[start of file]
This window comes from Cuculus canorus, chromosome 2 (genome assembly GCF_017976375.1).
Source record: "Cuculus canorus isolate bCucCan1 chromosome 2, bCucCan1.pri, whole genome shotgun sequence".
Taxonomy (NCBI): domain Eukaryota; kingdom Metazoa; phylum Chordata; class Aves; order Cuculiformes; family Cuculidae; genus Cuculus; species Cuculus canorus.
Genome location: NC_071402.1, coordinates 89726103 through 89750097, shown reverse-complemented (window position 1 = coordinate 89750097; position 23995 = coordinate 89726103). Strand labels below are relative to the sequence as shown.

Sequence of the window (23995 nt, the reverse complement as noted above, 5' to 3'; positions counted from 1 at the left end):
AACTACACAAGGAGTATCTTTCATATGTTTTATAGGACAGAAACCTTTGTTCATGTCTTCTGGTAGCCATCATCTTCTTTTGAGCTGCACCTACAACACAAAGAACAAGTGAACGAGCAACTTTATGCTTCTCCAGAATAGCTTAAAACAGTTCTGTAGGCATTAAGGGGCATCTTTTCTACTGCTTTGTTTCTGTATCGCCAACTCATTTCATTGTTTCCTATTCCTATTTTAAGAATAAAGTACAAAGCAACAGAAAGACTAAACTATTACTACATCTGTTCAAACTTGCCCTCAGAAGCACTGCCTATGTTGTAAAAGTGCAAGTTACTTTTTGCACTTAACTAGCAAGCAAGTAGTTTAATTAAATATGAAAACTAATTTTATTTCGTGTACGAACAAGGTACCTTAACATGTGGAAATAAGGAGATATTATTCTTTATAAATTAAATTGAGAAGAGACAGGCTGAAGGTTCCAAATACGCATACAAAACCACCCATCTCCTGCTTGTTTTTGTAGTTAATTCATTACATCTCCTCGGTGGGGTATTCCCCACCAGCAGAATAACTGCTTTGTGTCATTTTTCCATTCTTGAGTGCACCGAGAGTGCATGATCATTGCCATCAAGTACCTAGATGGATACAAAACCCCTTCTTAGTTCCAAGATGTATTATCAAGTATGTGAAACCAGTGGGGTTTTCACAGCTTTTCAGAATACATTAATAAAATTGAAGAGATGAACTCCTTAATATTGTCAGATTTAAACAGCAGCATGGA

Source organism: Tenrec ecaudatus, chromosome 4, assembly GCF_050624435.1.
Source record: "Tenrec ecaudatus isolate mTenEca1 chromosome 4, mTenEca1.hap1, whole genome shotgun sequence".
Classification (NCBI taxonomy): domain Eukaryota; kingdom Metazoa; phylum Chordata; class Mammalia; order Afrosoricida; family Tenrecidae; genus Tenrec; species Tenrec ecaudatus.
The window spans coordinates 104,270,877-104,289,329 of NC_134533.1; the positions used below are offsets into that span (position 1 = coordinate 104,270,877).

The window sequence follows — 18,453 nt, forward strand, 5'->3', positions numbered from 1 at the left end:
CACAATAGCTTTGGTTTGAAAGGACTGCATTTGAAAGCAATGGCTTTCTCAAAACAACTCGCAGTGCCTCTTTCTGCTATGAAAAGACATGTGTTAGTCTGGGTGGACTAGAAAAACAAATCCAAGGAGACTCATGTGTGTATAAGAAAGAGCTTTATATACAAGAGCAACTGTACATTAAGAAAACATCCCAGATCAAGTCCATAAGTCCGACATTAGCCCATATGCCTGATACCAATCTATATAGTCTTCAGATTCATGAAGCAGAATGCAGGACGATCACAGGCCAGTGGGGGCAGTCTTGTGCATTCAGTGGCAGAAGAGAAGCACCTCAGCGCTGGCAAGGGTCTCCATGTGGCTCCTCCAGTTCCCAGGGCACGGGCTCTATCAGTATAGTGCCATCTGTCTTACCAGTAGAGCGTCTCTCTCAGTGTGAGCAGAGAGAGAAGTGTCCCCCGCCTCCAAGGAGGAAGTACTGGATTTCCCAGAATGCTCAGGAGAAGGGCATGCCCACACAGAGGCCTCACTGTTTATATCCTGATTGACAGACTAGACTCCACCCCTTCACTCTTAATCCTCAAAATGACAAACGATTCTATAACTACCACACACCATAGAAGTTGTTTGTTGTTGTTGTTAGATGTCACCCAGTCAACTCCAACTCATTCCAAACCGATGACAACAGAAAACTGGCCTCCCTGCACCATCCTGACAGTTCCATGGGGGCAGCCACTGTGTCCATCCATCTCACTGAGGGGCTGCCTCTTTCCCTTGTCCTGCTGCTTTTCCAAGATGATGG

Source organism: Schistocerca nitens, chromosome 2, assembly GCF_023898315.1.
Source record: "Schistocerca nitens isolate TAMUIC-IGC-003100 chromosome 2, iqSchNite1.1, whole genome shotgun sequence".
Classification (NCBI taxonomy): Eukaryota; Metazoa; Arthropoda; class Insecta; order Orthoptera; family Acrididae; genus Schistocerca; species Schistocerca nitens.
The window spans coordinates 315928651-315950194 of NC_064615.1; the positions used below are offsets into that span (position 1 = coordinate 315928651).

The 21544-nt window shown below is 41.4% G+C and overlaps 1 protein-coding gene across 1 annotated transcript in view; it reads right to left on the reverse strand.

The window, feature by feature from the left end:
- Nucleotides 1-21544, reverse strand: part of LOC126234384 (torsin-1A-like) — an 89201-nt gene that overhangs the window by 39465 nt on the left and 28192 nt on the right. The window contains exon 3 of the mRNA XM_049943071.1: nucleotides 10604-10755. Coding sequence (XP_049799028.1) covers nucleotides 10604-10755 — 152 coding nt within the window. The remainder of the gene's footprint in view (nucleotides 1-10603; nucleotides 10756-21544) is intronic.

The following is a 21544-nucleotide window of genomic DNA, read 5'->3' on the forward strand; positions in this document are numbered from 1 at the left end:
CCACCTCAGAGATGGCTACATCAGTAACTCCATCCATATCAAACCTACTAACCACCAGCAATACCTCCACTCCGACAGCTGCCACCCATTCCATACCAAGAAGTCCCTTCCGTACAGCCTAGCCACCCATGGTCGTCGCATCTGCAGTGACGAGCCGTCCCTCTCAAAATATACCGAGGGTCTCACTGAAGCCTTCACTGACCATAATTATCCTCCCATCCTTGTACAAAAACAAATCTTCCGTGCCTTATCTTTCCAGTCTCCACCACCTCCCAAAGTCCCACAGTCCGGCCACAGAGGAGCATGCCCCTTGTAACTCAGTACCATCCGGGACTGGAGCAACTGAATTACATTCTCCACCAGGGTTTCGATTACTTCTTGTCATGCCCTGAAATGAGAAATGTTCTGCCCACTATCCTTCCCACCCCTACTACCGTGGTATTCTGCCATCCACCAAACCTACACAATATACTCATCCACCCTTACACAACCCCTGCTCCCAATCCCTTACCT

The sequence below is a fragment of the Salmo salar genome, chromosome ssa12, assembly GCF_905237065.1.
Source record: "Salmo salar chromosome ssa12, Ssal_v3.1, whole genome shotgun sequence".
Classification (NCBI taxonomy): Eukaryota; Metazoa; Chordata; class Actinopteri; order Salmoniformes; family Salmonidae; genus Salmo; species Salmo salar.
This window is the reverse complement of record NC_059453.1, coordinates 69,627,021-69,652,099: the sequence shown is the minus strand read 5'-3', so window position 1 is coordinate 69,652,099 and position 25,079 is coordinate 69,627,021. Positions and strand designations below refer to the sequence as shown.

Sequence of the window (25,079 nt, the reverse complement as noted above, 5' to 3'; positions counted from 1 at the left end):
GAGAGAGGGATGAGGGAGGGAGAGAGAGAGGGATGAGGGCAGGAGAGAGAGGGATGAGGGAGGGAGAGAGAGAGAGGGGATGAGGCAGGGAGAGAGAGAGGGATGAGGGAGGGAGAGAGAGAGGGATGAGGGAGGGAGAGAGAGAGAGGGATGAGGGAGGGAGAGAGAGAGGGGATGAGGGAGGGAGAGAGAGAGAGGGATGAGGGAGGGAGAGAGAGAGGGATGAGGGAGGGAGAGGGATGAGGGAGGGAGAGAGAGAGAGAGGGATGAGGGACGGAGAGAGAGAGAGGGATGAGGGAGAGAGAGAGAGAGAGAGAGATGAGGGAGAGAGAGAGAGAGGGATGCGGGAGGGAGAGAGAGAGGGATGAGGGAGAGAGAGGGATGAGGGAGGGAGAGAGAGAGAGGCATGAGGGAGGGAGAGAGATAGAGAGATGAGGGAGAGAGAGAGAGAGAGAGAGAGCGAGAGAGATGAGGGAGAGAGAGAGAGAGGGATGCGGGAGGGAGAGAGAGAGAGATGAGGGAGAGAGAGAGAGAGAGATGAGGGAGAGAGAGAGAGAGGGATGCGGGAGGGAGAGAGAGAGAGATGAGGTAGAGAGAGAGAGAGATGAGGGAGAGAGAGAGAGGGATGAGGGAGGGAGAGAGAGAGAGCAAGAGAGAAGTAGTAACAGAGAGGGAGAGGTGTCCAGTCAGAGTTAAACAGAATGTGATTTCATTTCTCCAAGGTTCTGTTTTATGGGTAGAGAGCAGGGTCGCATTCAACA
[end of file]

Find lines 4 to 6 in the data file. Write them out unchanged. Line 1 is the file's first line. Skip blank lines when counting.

Genome location: NC_071402.1, coordinates 89726103 through 89750097, shown reverse-complemented (window position 1 = coordinate 89750097; position 23995 = coordinate 89726103). Strand labels below are relative to the sequence as shown.

Sequence of the window (23995 nt, the reverse complement as noted above, 5' to 3'; positions counted from 1 at the left end):
AACTACACAAGGAGTATCTTTCATATGTTTTATAGGACAGAAACCTTTGTTCATGTCTTCTGGTAGCCATCATCTTCTTTTGAGCTGCACCTACAACACAAAGAACAAGTGAACGAGCAACTTTATGCTTCTCCAGAATAGCTTAAAACAGTTCTGTAGGCATTAAGGGGCATCTTTTCTACTGCTTTGTTTCTGTATCGCCAACTCATTTCATTGTTTCCTATTCCTATTTTAAGAATAAAGTACAAAGCAACAGAAAGACTAAACTATTACTACATCTGTTCAAACTTGCCCTCAGAAGCACTGCCTATGTTGTAAAAGTGCAAGTTACTTTTTGCACTTAACTAGCAAGCAAGTAGTTTAATTAAATATGAAAACTAATTTTATTTCGTGTACGAACAAGGTACCTTAACATGTGGAAATAAGGAGATATTATTCTTTATAAATTAAATTGAGAAGAGACAGGCTGAAGGTTCCAAATACGCATACAAAACCACCCATCTCCTGCTTGTTTTTGTAGTTAATTCATTACATCTCCTCGGTGGGGTATTCCCCACCAGCAGAATAACTGCTTTGTGTCATTTTTCCATTCTTGAGTGCACCGAGAGTGCATGATCATTGCCATCAAGTACCTAGATGGATACAAAACCCCTTCTTAGTTCCAAGATGTATTATCAAGTATGTGAAACCAGTGGGGTTTTCACAGCTTTTCAGAATACATTAATAAAATTGAAGAGATGAACTCCTTAATATTGTCAGATTTAAACAGCAGCATGGA